On February 22, 2017, about 0956 eastern standard time, a Piper PA-38-112, N2452C, was destroyed when it impacted terrain in East Haven, Connecticut, during the initial climb from Tweed-New Haven Airport (HVN), New Haven, Connecticut. The flight instructor was seriously injured, and the student pilot was fatally injured. The airplane was operated by American Flight Academy as an instructional flight conducted under the provisions of Title 14 Code of Federal Regulations Part 91. Visual meteorological conditions prevailed, and no flight plan was filed for the local flight.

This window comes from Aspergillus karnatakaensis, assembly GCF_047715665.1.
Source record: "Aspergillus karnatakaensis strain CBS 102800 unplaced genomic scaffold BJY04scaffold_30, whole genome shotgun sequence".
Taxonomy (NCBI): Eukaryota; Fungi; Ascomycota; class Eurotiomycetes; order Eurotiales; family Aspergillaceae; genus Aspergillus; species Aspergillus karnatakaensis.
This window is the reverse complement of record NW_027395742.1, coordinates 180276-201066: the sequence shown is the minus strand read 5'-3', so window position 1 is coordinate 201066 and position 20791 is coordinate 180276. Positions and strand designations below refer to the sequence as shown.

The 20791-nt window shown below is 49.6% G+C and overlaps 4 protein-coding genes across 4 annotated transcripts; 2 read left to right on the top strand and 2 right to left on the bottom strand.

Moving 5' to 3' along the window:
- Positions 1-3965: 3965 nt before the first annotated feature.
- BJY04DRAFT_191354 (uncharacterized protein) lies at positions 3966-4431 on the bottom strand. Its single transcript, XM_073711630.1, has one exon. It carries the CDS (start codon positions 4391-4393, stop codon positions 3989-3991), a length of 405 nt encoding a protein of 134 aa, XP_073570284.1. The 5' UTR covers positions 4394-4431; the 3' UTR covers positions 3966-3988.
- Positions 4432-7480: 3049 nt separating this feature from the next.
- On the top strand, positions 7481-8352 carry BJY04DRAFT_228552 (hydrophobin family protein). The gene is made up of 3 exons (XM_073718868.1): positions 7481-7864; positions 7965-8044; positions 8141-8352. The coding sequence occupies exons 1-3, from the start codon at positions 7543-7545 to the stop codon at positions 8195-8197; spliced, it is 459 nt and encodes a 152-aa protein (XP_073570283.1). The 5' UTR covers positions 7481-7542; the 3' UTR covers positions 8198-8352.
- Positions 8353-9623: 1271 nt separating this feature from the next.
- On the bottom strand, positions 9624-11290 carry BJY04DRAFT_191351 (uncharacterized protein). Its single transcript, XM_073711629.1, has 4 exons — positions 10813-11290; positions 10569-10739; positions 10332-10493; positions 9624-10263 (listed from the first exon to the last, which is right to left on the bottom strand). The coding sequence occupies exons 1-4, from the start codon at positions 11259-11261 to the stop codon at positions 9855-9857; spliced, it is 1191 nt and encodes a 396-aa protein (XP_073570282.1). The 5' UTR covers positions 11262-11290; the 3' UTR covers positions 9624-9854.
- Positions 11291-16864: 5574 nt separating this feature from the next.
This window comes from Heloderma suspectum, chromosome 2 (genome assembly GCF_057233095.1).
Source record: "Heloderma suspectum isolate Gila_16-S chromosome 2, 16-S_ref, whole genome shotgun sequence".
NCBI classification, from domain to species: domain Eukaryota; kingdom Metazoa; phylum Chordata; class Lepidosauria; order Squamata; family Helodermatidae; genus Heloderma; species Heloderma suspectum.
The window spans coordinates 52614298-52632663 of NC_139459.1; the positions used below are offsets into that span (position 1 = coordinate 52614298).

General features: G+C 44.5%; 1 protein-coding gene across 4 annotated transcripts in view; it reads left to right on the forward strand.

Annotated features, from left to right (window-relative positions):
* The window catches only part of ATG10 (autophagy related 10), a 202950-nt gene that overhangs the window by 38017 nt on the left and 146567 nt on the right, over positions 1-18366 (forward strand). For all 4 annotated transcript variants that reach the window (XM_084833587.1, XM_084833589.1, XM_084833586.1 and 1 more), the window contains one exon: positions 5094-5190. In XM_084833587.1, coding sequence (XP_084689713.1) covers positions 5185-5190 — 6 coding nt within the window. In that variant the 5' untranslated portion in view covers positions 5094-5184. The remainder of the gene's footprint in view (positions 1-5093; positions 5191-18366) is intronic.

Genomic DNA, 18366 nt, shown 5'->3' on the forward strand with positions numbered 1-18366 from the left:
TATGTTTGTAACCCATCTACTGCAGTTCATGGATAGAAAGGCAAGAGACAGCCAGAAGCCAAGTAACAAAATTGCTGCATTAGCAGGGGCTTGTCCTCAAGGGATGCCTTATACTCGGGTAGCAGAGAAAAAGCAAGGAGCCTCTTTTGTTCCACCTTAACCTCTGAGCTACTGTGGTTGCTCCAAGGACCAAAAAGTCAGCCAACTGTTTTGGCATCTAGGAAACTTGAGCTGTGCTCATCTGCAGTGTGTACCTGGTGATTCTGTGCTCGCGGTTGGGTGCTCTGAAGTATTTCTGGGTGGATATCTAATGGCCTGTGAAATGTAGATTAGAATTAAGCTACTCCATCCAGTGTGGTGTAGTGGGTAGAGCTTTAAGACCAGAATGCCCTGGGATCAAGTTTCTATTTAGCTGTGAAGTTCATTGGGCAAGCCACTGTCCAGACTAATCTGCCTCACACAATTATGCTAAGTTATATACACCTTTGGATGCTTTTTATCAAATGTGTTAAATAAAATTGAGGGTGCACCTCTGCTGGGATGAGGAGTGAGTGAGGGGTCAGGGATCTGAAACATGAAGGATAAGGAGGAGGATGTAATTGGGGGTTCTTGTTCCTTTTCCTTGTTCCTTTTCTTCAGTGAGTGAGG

According to an air traffic control transcript provided by the Federal Aviation Administration (FAA), the airplane completed four touch-and-go landings on runway 20, a 5,600-ft-long by 150-ft-wide asphalt runway. At 0955:43, during initial climb after the fourth landing, one of the pilots declared an emergency and stated, "mayday mayday mayday we're going to land on the other runway." The controller cleared the airplane to land, and no further communications were received from the pilots. Another flight instructor, who was also flying in the HVN airport traffic pattern at the time of the accident, stated that he heard the emergency transmission and could hear the airplane's stall warning horn in the background during the transmission. According to a witness, the airplane then spun to the left, descended in a nose-down attitude, and impacted terrain about 1,000 ft southeast of the departure end of runway 20. Review of radar data did not reveal any targets that could be correlated with the accident airplane during the initial climb in which the accident occurred.